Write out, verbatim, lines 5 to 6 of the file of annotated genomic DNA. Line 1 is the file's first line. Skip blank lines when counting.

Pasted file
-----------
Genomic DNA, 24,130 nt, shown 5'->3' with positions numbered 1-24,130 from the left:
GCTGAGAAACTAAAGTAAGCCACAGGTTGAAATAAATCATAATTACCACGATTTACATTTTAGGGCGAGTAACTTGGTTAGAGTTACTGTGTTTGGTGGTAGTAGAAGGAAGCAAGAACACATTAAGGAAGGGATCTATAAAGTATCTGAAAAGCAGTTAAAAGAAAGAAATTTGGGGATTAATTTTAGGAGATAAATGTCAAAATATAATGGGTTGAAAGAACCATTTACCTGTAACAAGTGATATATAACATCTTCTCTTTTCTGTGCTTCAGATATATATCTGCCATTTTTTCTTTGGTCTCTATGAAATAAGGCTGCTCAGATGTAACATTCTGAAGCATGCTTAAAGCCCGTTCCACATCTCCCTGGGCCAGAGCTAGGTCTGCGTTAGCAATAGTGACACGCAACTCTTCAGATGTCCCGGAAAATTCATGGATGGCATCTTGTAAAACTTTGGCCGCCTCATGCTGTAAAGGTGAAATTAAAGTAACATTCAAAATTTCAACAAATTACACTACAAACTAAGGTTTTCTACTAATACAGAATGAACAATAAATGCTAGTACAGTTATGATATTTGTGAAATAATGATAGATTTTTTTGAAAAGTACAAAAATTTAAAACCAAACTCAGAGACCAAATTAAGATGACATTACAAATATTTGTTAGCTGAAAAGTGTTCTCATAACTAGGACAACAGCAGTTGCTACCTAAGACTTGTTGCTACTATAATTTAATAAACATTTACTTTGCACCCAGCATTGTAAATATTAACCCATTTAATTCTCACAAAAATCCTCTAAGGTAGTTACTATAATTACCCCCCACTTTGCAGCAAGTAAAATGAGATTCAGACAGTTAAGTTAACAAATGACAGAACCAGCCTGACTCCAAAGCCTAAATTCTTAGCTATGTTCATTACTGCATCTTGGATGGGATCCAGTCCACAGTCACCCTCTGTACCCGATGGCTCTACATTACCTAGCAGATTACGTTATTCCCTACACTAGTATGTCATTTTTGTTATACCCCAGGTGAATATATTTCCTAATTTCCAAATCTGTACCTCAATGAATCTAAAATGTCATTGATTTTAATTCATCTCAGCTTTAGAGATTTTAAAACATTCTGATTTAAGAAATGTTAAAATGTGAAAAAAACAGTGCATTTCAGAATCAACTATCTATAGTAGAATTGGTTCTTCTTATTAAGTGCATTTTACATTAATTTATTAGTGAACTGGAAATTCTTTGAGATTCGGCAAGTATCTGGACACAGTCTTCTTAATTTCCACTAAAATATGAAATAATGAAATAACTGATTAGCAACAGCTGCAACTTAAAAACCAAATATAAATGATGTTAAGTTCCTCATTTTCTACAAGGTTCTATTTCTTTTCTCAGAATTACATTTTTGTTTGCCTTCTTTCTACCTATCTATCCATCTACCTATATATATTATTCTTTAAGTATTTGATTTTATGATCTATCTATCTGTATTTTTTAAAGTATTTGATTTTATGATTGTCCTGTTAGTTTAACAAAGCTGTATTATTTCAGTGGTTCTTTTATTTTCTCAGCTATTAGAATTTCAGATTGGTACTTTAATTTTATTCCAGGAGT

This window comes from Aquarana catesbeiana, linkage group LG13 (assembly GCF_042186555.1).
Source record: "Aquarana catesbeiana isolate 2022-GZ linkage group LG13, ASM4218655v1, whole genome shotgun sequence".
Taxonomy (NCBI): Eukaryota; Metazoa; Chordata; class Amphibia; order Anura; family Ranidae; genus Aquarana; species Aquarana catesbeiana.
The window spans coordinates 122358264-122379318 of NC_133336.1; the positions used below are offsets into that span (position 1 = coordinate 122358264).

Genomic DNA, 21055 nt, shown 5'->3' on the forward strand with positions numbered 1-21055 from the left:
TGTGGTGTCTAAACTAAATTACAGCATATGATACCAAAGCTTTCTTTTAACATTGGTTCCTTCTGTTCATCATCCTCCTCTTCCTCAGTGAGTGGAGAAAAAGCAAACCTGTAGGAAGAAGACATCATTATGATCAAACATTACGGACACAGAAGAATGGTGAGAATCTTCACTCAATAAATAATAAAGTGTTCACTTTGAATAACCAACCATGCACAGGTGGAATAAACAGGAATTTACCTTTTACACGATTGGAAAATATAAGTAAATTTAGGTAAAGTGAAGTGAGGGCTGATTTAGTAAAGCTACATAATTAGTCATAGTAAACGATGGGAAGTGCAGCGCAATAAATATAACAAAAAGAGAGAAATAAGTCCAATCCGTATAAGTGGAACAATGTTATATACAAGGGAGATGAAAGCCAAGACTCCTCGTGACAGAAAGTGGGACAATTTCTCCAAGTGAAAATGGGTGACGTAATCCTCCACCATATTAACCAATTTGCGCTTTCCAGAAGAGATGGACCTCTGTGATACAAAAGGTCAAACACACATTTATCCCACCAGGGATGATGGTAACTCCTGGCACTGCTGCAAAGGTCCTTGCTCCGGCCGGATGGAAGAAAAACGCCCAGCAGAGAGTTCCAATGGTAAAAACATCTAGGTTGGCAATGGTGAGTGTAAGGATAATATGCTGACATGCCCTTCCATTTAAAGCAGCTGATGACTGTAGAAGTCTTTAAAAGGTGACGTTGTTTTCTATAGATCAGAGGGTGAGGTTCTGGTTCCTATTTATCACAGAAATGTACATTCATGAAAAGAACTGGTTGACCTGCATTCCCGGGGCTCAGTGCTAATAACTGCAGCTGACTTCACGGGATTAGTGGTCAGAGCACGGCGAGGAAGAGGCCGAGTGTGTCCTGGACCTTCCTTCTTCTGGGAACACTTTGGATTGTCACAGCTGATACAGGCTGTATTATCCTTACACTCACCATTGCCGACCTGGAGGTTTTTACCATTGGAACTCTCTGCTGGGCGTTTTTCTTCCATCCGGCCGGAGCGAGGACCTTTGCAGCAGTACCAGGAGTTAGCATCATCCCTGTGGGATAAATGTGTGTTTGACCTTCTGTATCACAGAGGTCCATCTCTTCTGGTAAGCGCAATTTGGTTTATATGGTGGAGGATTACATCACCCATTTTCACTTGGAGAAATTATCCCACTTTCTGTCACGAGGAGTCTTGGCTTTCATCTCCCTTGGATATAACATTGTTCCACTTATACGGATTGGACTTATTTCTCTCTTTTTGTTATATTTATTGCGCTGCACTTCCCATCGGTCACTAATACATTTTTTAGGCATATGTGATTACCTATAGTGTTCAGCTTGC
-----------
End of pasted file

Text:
Taxonomy (NCBI): Eukaryota; Metazoa; Chordata; class Amphibia; order Anura; family Ranidae; genus Aquarana; species Aquarana catesbeiana.
The window spans coordinates 122358264-122379318 of NC_133336.1; the positions used below are offsets into that span (position 1 = coordinate 122358264).